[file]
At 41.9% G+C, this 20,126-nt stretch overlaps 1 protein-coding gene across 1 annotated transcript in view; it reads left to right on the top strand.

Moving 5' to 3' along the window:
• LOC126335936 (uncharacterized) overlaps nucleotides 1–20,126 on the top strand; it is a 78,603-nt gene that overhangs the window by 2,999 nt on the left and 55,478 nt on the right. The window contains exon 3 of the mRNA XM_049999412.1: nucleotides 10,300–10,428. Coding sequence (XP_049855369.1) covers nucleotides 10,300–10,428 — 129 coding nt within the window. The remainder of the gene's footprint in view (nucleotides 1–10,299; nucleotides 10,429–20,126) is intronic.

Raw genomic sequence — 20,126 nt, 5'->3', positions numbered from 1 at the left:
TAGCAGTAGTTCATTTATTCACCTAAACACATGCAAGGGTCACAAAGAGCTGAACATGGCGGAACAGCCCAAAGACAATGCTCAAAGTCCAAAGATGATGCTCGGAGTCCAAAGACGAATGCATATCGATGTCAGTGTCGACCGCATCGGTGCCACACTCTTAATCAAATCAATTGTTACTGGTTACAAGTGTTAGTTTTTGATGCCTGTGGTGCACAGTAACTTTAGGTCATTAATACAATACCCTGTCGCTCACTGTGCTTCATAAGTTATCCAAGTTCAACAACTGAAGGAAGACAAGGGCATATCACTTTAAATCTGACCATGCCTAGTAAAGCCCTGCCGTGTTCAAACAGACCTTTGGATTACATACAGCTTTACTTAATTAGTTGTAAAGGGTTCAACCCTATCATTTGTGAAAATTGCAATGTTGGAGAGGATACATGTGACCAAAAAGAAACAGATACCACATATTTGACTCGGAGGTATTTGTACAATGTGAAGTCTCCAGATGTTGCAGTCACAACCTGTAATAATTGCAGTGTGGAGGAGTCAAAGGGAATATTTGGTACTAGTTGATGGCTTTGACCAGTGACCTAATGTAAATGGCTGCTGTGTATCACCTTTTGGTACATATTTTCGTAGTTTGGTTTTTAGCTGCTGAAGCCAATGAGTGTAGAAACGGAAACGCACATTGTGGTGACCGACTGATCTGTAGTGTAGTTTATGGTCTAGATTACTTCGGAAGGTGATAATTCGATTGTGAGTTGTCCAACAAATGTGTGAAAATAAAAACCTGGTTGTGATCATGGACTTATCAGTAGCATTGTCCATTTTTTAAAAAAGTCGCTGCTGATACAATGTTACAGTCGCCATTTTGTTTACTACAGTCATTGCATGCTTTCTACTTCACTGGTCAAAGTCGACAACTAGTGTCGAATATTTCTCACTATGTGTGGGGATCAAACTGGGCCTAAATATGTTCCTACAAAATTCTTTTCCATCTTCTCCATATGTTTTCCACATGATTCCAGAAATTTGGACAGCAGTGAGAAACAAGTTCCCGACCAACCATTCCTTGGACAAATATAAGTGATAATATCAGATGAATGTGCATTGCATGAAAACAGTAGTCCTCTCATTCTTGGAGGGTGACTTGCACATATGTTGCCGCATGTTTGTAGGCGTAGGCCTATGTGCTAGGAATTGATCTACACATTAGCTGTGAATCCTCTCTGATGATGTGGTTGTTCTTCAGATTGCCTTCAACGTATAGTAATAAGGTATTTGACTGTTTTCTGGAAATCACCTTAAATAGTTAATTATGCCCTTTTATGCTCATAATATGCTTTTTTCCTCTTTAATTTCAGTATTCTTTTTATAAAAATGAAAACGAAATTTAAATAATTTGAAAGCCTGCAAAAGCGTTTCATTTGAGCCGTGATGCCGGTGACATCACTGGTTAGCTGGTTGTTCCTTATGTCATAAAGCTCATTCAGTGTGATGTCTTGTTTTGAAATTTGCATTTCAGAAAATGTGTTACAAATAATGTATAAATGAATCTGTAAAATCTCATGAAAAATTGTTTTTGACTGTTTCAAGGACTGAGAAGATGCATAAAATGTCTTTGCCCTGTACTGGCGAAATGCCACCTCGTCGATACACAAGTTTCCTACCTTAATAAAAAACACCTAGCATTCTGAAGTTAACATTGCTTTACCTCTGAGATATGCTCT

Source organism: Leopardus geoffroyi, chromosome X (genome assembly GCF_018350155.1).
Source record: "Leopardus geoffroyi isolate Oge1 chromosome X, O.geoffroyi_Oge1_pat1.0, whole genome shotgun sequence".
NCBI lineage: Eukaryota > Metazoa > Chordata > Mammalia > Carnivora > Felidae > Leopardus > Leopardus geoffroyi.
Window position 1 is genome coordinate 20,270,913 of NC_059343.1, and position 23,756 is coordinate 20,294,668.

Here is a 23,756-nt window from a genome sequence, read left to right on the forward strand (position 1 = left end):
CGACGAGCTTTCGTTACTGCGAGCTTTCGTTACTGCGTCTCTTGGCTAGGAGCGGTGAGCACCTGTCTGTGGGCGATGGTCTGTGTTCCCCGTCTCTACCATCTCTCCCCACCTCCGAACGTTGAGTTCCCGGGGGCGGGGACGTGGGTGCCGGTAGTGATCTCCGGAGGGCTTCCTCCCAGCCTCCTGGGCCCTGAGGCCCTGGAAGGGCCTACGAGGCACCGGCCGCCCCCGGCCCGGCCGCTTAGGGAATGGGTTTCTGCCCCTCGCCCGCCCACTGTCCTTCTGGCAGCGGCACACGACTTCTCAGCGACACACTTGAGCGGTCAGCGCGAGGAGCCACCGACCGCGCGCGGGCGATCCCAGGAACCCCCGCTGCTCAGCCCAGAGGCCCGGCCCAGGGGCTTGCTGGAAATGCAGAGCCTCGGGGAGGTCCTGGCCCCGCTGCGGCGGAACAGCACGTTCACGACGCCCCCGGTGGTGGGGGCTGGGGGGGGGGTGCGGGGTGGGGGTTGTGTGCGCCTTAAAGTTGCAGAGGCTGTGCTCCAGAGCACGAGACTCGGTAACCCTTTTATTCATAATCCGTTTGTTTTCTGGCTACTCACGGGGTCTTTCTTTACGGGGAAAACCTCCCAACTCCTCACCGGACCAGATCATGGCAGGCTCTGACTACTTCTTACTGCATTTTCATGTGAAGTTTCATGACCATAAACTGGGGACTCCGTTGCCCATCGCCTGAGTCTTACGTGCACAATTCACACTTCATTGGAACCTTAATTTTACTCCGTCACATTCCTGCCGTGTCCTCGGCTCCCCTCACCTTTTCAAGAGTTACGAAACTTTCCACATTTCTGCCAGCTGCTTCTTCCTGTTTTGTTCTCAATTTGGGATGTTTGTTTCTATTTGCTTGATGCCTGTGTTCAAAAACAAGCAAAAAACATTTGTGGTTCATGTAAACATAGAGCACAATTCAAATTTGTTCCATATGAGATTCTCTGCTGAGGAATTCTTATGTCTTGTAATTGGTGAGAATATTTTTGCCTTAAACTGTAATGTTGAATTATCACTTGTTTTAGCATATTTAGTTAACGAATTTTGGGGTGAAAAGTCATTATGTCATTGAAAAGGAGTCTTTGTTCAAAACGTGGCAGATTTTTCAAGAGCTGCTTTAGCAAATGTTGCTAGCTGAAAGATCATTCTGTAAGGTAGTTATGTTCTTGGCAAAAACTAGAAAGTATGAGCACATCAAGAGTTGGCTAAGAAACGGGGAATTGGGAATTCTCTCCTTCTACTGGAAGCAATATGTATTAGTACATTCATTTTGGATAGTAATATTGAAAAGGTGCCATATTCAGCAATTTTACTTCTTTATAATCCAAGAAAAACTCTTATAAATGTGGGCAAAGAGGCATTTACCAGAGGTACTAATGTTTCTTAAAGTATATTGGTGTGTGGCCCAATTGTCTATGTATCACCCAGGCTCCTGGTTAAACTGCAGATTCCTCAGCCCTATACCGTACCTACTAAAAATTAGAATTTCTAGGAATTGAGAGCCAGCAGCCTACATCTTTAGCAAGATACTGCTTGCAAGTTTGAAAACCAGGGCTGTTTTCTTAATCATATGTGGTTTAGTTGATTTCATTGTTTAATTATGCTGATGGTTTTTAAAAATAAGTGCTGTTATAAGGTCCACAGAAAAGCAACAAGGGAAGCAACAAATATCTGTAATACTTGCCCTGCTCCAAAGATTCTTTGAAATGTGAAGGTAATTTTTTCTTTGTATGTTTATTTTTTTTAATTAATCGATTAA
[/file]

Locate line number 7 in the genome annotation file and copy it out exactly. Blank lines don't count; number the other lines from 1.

Source record: "Leopardus geoffroyi isolate Oge1 chromosome X, O.geoffroyi_Oge1_pat1.0, whole genome shotgun sequence".